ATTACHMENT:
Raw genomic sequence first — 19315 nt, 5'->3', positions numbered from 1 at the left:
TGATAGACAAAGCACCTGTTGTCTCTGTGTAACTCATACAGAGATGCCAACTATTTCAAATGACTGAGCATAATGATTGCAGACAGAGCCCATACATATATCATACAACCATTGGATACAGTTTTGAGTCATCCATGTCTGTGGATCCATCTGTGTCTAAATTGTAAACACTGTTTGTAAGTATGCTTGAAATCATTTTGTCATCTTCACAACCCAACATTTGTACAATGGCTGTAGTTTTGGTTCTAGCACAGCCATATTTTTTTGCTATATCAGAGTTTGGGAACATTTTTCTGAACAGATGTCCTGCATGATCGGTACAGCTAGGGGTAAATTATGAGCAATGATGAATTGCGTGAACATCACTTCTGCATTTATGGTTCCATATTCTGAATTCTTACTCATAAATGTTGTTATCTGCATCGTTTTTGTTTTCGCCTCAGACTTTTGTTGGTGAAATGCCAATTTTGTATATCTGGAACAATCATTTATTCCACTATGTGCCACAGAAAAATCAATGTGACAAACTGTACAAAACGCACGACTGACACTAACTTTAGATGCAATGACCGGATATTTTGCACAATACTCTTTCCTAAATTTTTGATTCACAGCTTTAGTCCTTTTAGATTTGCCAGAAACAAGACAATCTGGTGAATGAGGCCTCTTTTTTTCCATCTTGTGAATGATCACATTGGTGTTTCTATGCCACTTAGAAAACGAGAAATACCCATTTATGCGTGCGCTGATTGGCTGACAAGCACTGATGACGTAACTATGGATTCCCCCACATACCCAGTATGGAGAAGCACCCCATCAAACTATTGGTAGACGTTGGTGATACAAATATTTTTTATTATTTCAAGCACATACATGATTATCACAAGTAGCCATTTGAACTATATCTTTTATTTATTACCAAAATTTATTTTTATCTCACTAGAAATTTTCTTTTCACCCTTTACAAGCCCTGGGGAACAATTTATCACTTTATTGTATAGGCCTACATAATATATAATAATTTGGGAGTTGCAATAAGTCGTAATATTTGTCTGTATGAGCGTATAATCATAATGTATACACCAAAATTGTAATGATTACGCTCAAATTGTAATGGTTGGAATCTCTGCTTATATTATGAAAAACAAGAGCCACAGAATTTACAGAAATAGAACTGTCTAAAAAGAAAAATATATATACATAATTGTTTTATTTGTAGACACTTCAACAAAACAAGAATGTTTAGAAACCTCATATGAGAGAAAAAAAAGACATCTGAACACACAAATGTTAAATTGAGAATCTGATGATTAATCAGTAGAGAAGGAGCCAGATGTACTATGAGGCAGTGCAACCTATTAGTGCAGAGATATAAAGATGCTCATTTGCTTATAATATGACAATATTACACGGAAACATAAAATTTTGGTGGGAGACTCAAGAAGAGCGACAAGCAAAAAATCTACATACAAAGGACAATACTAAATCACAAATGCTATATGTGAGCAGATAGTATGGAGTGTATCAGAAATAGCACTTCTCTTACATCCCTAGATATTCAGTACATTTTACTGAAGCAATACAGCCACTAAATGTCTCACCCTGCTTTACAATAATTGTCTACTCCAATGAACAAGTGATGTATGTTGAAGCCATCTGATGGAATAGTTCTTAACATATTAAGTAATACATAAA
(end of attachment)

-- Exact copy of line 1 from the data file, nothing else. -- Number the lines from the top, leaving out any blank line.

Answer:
Raw genomic sequence first — 19315 nt, 5'->3', positions numbered from 1 at the left: